Every year, I tell my students at Tift County High School in Tifton, GA, that not everyone is going to go to college, and that is OK. About 80% of my graduating seniors will enroll in some type of higher education, but not all of them will complete a degree program.

It seems like many high school principals tell their students they all should go to college, and, as a result, they focus primarily on that pathway. But that doesn’t serve the large percentage of students who don’t attend college. I strive to make certain they have other good options.

Career and technical education—or career, technical, and agriculture education (CTAE), as we call it in Georgia—offers a multitude of options for students to explore. From health care and business to agriculture and consumer science, students can find an avenue to pursue.

In addition to our CTAE programs, we have expanded the number of students who participate in our work-based learning program. Since 2020, that number has grown from 32 to over 200 students. Our community reaps the benefits from this program as our students seek employment, receive a paycheck, and earn high school credit. From the peanut warehouse to the boutique on Main Street, our students can be seen hard at work. Some have gone on to find professional careers in health care and business based on their experience in the work-based learning program.

Eli’s Success Story

Chad Stone, principal of Tift County High School. PHOTOS COURTESY OF CHAD STONE

One of my favorite success stories is about a former student named Eli. He had no interest in long college attendance or joining the military. He simply wanted to drive a semi-trailer truck. Working with our local technical college (Southern Regional Technical College), we created a program where Eli was able to earn dual enrollment credits, while pursuing coursework to earn a Commercial Driver’s License (CDL). He finished his CDL courses in March, graduated from high school in May, and became the first high school student in Georgia to earn his CDL. He will have to wait until he is 21 to drive long routes across state lines, but he has already achieved his dream of being a professional truck driver. Eli did what we hope all our students will do—find their passion.

To help them, we use the Burger King approach. I realize that sounds a little strange, but we want our students to “have it their way.” We listen to what they want and give them what they need to be successful.

One of the main ways we do that is through “T Time,” which is short for “Tift,” the name of our school. With 2,300 students, it is a challenge to give each of them lots of individual attention. T Time enables us to meet students in smaller groups (12 to 15 in a group). The groups meet once a month with one of our staff members. From the front office secretary to assistant principals, everyone leads a group; I even have my own. We talk about social and emotional issues because those are so important, and we discuss real-life topics like future plans and resume writing tips. If a student like Eli mentions that they want to drive a truck, or want to join the military, or want to become a graphic designer, we can connect them to the appropriate resources to help them achieve their dreams.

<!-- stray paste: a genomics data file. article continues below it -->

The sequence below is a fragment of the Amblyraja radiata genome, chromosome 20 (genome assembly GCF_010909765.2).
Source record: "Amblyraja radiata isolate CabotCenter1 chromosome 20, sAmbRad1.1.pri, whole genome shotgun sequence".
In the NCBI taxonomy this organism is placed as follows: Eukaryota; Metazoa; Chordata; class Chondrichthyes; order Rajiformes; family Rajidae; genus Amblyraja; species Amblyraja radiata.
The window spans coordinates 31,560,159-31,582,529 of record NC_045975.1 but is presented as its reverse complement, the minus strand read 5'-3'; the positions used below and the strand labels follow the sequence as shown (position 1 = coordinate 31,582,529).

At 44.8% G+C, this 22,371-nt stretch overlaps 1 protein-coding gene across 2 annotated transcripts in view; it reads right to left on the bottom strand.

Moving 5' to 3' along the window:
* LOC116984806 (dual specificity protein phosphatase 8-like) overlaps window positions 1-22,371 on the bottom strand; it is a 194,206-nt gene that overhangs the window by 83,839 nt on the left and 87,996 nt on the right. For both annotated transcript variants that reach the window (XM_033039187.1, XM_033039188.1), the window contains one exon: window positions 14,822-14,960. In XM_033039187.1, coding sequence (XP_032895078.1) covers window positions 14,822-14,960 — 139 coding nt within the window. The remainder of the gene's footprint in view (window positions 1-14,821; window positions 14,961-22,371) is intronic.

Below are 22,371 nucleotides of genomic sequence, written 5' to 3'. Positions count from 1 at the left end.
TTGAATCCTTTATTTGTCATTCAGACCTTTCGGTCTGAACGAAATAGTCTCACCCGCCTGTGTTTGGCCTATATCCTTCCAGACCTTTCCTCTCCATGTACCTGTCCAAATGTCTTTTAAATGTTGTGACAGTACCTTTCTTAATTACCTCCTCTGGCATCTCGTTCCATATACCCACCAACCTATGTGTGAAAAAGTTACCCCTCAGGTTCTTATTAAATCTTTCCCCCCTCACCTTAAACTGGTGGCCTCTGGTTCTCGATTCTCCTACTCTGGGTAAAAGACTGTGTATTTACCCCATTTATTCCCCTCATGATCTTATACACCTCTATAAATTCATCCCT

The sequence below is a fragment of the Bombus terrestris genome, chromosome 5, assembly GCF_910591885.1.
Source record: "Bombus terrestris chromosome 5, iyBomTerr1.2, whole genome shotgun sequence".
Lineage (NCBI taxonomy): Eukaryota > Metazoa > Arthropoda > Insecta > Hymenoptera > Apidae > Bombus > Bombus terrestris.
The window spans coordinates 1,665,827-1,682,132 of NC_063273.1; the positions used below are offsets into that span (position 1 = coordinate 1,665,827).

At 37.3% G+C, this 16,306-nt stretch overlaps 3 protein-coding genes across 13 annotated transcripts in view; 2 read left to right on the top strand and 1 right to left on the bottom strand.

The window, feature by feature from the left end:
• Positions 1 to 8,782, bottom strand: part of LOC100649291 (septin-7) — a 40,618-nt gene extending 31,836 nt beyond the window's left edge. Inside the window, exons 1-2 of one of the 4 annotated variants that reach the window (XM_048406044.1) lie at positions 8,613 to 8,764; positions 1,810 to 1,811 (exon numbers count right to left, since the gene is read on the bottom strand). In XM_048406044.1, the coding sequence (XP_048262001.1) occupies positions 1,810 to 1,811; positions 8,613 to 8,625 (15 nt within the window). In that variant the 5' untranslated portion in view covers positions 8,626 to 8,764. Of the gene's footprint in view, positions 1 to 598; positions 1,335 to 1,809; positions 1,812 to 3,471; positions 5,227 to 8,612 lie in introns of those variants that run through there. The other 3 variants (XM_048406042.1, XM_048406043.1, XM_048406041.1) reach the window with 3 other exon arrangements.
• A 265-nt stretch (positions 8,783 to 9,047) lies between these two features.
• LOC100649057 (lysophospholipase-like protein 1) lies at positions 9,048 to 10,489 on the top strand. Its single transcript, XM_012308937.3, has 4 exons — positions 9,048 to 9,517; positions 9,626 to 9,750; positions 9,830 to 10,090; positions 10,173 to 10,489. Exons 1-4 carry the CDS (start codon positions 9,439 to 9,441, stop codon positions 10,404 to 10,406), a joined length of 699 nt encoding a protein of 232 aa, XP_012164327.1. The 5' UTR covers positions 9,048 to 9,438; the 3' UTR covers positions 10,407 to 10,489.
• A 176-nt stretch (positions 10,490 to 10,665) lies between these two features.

I really believe we need to give students a variety of experiences in high school. Sometimes these experiences include failing a course. It is better for students to experience those obstacles in high school since we have a support system to build them up and help them readjust. Such learning experiences will serve them well as adults.

Exploring New Partnerships

I am excited about a couple of new programs at our school that connect our students to securing solid occupations for their future. One is a partnership with our local community college to bring a welding program into our school. Students can study welding on our campus and earn a welding certificate. This is a very lucrative field right now: If a student shows talent in this area and does not mind traveling, they can earn six figures in an entry-level job.

Eli, center, attends a ceremony to celebrate earning his CDL.

Another program we are in the process of implementing would help prepare and recruit future teachers. We have a teacher shortage in Georgia, and this is one approach to increasing the limited supply. This program will allow our students to enroll in CTAE education courses on our campus, participate in real-life classroom observations in elementary and middle schools, and eventually enroll in college to complete their education and earn their teaching certification.

These programs and the Burger King mindset pushed our graduating class of 2023 to a 95% graduation rate. That’s the highest in the history of Tift County High School. One thing I attribute that to is asking the right questions. We really want students to think about what they want to do during school that will help them after graduation. We make sure our students take classes that pique their interest. Maybe they want to pursue work-based learning because they don’t want to sit in a class they don’t like and would rather be out learning and earning money to help their family.

Everyone talks about how we need to think outside the box but it’s bigger than that. I like to say we need to think outside the universe. Our students today are so different than when I was in high school, and the small group approach is one way to help the kids find that passion I talked about. If we can have regular conversations and build relationships, we have a much better chance of helping more of them succeed. We have a motto here: Better Today Than Yesterday, or #BTTY. Everyone is different, but we want them all to grow as students and people. 

Chad Stone is the principal of Tift High School in Tifton, GA, and the 2023 Georgia Principal of the Year.